WATCH: Through his tears, Bernie Sanders’ brother casts his #DNCinPHL delegate vote for his brother: [Our parents] did not have easy lives, and they died young, but they would be immensely proud of their son and his accomplishments. They loved him.“
“[This] is the story that has brought me to this stage tonight. The story of generations of people who felt the lash of bondage, the shame of servitude, the sting of segregation, but who kept on striving and hoping and doing what needed to be done — so that today I wake up every morning in a house that was built by slaves. And I watch my daughters, two beautiful, intelligent, black young women playing with their dogs on the White House lawn.”
It was a beautiful moment, reminding America of its dark history and how far it has come.
It also helped make the real point of Michelle Obama’s address very, very clear: It was a speech about how the president sets the tone for the nation — and whether you want someone with Donald Trump’s spiteful, cruel personality as the role model your children look up to.
This was a speech about why the Obamas mattered — what they meant for America, and especially to its black community. It was a speech about what it would be like to be given the choice to replace the first black president with the first woman — and instead choose someone best known for racism, misogyny, and personal cruelty.
That’s what made the speech so powerful. It framed the election as a choice not between people — but between the best parts of American history and the worst.
A few months ago, I
presented the following scenario to my junior English students: Your
boyfriend or girlfriend has committed a felony, during which other
people were badly harmed. Should you or should you not turn him or her
into the police?
The class immediately erupted with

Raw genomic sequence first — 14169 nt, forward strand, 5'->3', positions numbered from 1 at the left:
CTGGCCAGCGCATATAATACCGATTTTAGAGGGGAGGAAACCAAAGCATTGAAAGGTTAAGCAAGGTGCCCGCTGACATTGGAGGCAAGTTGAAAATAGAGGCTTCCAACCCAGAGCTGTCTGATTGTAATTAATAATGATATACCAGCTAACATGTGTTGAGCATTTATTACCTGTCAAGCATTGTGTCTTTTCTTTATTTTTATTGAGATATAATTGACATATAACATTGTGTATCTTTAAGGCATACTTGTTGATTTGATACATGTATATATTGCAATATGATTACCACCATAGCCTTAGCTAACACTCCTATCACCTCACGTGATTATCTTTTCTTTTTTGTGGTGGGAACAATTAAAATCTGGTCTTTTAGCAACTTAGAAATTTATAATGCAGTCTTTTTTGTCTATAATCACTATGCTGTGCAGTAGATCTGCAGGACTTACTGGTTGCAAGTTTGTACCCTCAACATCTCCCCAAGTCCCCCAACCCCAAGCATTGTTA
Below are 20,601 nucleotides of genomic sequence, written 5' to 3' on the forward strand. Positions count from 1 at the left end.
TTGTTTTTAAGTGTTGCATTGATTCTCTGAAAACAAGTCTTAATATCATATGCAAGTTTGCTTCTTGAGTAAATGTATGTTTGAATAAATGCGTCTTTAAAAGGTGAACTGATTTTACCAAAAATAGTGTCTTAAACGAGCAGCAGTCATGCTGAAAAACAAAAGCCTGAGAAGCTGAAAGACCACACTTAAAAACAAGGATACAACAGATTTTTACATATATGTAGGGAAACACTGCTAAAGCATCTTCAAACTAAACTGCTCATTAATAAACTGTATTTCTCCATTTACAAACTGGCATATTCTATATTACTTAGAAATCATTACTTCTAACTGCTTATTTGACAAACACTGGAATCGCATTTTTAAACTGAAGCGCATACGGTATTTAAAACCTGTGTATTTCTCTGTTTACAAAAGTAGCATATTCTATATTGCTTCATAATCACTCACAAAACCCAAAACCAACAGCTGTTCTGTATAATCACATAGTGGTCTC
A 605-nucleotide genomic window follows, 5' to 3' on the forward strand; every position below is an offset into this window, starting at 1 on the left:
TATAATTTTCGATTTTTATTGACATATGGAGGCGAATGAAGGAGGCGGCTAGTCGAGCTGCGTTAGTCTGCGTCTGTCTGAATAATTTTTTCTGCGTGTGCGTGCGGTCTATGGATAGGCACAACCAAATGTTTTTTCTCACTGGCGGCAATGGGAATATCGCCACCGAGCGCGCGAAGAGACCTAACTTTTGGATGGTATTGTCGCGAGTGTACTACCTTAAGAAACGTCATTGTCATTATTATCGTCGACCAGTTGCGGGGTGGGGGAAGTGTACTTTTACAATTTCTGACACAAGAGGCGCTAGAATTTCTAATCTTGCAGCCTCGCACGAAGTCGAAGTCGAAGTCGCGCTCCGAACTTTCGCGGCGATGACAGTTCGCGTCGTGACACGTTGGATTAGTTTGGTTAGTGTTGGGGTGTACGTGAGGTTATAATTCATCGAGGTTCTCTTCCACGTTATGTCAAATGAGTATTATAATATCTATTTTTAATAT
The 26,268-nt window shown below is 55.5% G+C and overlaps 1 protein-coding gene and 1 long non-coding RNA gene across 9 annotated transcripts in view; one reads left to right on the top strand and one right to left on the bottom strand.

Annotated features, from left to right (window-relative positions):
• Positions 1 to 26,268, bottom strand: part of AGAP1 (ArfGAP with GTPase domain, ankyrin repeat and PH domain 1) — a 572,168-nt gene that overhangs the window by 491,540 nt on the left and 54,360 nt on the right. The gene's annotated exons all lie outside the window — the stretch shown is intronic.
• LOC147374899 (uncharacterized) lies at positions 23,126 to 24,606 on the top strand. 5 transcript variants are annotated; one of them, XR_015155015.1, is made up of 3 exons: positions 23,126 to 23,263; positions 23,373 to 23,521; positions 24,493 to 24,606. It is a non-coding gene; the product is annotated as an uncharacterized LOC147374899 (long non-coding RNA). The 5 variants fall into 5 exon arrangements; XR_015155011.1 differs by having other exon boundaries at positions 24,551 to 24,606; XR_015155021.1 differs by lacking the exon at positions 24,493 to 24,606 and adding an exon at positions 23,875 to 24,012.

commentary. It was obvious, they said, that loyalty was paramount—not a
single student said they’d “snitch.” They were unequivocally unconcerned
about who was harmed in this hypothetical scenario. This troubled me.
This discussion was part of an introduction to an
essay assignment about whether Americans should pay more for ethically
produced food. We continued discussing other dilemmas, and the kids were
more engaged that they’d been in weeks, grappling with big questions
about values, character, and right versus wrong as I attempted to expand
their thinking about who and what is affected—and why it matters—by
their caloric choices.
I was satisfied that students
were clearly thinking about tough issues, but unsettled by their lack of
experience considering their own values. “Do you think you should
discuss morality and ethics more often in school?” I asked the class.
The vast majority of heads nodded in agreement. Engaging in this type of
discourse, it seemed, was a mostly foreign concept for the kids…
I think there’re gonna be kids that are growing up, that are gonna be like 16 years old, and they’re gonna think to themselves when the next time a white guy is elected to the presidency, they’re gonna think to themselves, ‘Wait – I thought only women and black guys could do that job.’
On Hillary Clinton’s nomination as the Democratic presidential candidate, following eight years of an Obama administration, New Jersey senator CORY BOOKER
On Monday night, First Lady Michelle Obama rocked the Dem convention with her subtle jabs at Donald Trump and immense praise of Hillary Clinton. On Tuesday night, President Bill Clinton walked convention attendees and viewers through Hillary’s long history of public service.
Elizabeth Banks called back to Donald Trump’s RNC entrance as she took the stage at the DNC.
Banks went on to mock the Republican National Convention, comparing it to her role in The Hunger Games.
“Some of you know me from The Hunger Games, in which I play Effie Trinket — a cruel, out-of-touch reality TV star who wears insane wigs while delivering long-winded speeches to a violent dystopia,” she said. “So when I tuned in to Cleveland last week, I was like, ‘Hey, that’s my act.’”